Can our economy – both on the private and the public side – become more essential than it is at the moment? And what might be the role of design in this process? We will search for the answers at WDF: Design and Essential Economy.

We believe this constitutes an urgent question for our times:

  • Consumers are confronted with such an extensive array of options that they are overwhelmed. More options than can be fitted onto a single car, the many options available for health insurance, the wide range of energy providers, the shelves overflowing with different choices of teas, coffees, light bulbs.
  • On the public side, people are faced with a wealth of generalized rules/laws which are difficult to apply to individual situations. In their ambition to treat similar cases equally the institutions’ execution of laws and rules becomes so complicated (especially in the field of social security) that citizens become caught up in bureaucracy. Whereas when people temporarily have to appeal to social security services, this is precisely the area where they want customized service.

The essential economy is an economy which produces a greater satisfaction by facilitating a better interface between supply and demand and supplier and user. Concepts such as demand articulation, demand-based approach, user-driven design, kitchen table conversations, customization etc. are key notions. It’s all about supply and demand in business, but also in the relationships between governments and citizens, doctors and patients, housing corporations and tenants etc. This is about all those processes where one person’s demand can be met by another person’s supply.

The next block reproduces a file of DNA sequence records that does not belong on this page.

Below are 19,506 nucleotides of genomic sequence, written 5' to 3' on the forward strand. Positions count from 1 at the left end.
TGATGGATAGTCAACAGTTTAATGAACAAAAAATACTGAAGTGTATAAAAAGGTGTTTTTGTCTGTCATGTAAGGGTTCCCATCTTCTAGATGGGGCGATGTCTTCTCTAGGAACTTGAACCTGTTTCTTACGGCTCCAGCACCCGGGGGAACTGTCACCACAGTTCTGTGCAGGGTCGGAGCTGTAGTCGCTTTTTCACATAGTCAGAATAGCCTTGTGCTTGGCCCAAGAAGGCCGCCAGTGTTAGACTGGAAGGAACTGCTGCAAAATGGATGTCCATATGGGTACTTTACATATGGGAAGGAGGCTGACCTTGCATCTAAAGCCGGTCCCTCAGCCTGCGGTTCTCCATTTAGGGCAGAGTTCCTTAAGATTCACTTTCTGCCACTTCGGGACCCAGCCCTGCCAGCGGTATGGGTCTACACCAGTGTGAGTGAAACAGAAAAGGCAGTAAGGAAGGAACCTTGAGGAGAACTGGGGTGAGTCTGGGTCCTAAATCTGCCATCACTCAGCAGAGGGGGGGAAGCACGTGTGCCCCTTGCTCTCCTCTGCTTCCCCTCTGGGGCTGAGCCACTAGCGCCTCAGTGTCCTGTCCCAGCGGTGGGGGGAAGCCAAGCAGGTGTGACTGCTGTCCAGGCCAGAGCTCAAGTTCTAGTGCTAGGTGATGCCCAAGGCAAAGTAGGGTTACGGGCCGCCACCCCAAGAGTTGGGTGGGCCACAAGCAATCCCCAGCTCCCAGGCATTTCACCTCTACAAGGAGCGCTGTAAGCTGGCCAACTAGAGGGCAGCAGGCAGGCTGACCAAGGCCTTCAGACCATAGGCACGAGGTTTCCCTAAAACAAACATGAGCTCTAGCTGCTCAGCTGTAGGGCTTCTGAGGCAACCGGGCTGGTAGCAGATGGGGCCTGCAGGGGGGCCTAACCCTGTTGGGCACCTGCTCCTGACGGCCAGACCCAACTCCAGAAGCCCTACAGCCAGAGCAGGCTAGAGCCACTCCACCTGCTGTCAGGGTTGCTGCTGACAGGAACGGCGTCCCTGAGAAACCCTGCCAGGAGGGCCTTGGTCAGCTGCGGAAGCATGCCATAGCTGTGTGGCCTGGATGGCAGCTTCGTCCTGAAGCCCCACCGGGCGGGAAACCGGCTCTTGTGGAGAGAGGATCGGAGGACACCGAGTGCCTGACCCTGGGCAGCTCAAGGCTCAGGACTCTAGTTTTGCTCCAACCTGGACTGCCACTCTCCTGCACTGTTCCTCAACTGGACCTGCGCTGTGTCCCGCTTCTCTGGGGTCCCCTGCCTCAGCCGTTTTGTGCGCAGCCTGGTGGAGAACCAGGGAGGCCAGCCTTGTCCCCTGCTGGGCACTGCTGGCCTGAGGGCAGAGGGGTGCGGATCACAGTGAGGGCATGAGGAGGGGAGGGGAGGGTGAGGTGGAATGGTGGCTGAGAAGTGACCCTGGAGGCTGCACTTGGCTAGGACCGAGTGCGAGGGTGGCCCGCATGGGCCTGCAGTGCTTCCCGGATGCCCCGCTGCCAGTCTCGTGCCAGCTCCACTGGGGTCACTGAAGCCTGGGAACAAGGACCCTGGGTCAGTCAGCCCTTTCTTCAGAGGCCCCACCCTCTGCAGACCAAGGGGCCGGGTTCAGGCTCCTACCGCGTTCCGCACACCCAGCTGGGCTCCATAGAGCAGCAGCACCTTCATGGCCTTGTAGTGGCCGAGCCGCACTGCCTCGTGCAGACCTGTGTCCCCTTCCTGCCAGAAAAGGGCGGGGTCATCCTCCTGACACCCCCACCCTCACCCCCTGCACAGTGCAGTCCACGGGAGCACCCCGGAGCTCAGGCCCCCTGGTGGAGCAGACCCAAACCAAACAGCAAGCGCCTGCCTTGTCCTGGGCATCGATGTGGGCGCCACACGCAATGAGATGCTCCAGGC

A new attitude
Asking people the right questions, advising and guiding them in their purchasing processes then becomes the new form of conducting sales. Good salespeople and estate agents are already practicing these ideas; websites where people can compare products and services support them. Active, alert and with a great deal of self-knowledge: this will be the new attitude with which people go shopping; knowing which things they really want and what will really make them happy for a prolonged period of time. An added dimension can be found in institutionalised forms of supplying and purchasing, such as industrial mass producers, who can speak of mass-customizing, and purchasing departments at governments, institutions and businesses. It will help people discover that in fact they do not adhere as much to owning certain products, but more to the use of those products, which will promote things such as carpooling.

Unique role for design
Design has a potentially unique role to fulfil in this process. The encounter between supply and demand is at its most crucial when the buyer is not yet fully decided on what it is he/she wants and the designer is not yet sure what he/she might design for the buyer. Essential to this process are Experiential Design Scapes and Interactive User Design, in which both parties discover along the way what the (underlying) demand is and what kind of customized supply may be designed to provide it.

WDF will:

1)    Explain the essential economy by offering the stage to a number of appealing examples
2)    Study the opportunities this way of working may offer businesses and organisations
3)    Offer a platform to people who are planning to set up new initiatives
4)    Challenge designers to come up with contributions/methods/solutions design can bring